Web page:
He is a sentient being, not a mechanical object.

        I know, too, what occurred with Blue Hors Matinee — which was heartbreaking — but at least she was able to run free for a time and be a horse.

      • And if a horse cannot run free with out fatally injuring itself, the humans really need to look at what they are choosing to breed!

      • That’s certainly food for thought. Thank you.

      • Some 30-40 years ago, stallions in the european industry must have had pass a test for an easy handling. These were the days, when a warmblood was bred to be all-purpose. The “how much money I can make out of this” was not a prime criterion. It all changed with Germany in the early 80s. Germany made government-sponsored plan to become a no.1 in the warmblood export. They abandoned the all-purpose model and begone to apply high pressure, professionalism, new methods of training, and good financial rewards into the breeding selections. The application of professional riding made them highly successful. The Dutch were first to notice the German success, and become fierce competitors adopting many of their breeding techniques. They did two things different though. One – higher inclusion of the thoroughbred, and Two – the rollkur methodology.

        The all-purpose horse was quickly out of the market. So was the selection for quietly natured, social stallions. Difficulty in handling, or even riding were offset by professional handling and lots of additional riding equipment – such as draw reins, side reins, never ending lounging, strong bits – anything that restrict the freedom of the neck, thus movement of the horse and forces learned helplessness. The horse is otherwise unriddle by an average rider with a conventional riding techniques (thus the huge support of the rollkur among the average rider). At the same time, the horses become so springy, that even the worse restriction by draw reins could not make them stop. They only lift their forelegs ever so higher.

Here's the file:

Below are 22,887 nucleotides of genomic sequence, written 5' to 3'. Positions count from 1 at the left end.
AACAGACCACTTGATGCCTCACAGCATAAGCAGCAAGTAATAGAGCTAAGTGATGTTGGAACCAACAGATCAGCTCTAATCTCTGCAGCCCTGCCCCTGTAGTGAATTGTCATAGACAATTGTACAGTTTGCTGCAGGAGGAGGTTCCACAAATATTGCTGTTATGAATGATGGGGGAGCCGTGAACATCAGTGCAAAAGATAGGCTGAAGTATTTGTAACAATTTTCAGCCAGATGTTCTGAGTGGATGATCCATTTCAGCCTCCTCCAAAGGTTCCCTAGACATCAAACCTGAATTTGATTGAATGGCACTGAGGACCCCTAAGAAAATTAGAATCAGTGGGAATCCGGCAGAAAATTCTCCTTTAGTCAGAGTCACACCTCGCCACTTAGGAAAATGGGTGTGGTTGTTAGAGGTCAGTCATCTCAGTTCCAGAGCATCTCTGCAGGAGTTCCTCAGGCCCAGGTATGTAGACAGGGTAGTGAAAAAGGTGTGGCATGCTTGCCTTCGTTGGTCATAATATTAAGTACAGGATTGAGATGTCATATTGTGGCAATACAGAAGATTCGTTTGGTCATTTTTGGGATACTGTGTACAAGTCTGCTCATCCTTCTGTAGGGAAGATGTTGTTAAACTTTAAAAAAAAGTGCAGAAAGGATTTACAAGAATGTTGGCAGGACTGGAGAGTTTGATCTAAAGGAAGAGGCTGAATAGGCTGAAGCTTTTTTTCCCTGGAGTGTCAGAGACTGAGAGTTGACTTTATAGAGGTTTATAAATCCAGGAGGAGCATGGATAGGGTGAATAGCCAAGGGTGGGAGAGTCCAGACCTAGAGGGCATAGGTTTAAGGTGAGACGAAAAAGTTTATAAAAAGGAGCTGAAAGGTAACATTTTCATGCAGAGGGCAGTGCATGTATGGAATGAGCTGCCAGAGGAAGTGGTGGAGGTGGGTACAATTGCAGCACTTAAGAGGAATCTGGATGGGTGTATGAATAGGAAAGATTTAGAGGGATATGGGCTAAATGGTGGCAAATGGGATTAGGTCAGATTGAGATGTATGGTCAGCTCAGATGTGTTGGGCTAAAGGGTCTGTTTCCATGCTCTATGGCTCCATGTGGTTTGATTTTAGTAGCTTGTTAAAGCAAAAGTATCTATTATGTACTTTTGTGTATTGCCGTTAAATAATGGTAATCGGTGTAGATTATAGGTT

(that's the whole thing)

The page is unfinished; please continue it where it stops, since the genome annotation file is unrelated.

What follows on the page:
Totilas is just a tip of the iceberg, that is helping to wake up the issue what this industry has become gradually over many years. Our predecessors worked very hard in the past centuries to bring humanity into riding (from the Baucher’s era), but we have slipped back into the past in the name of making money. Blinded by the FLASHED movements. Such is the nature of humans – it gets blinded by the shine of a gold and pretty dresses.

      • Thanks so much for your great comments Eva!! I think you are absolutely right. I’m a member in this fantastic group on FB called “Pro Equo e.V.”, which is exactly about the breeding topic (it’s in German though). Our eyes have become used to seeing wrong movements so much that we think it’s normal that horses push with their hint legs instead of carrying themselves in balance. It seems to be quite an issue to find a horse that has good natural balance nowadays. Horse owners that are into classical riding or academic riding seem to prefer old breeds or welsh cobs/ some old Iberian breeding lines. I can slowly see why.

      • Totally agree, Bee. If a facility is set up to house stallions, it’s easy to solve the ‘solitary confinement’ idea. You build an in-and-out to his stall, our ‘outs’ were 60×60, where he can see activity, other horses, people, cars, whatever. He has enough room to roll, get in a couple of bucks and roll some more, but the space is too confined to allow galloping or rough play. Then you get him a pet like a goat, although I’ve seen the oddest pairings imaginable, including a cat that literally never left the stud’s side. Slept in his manger.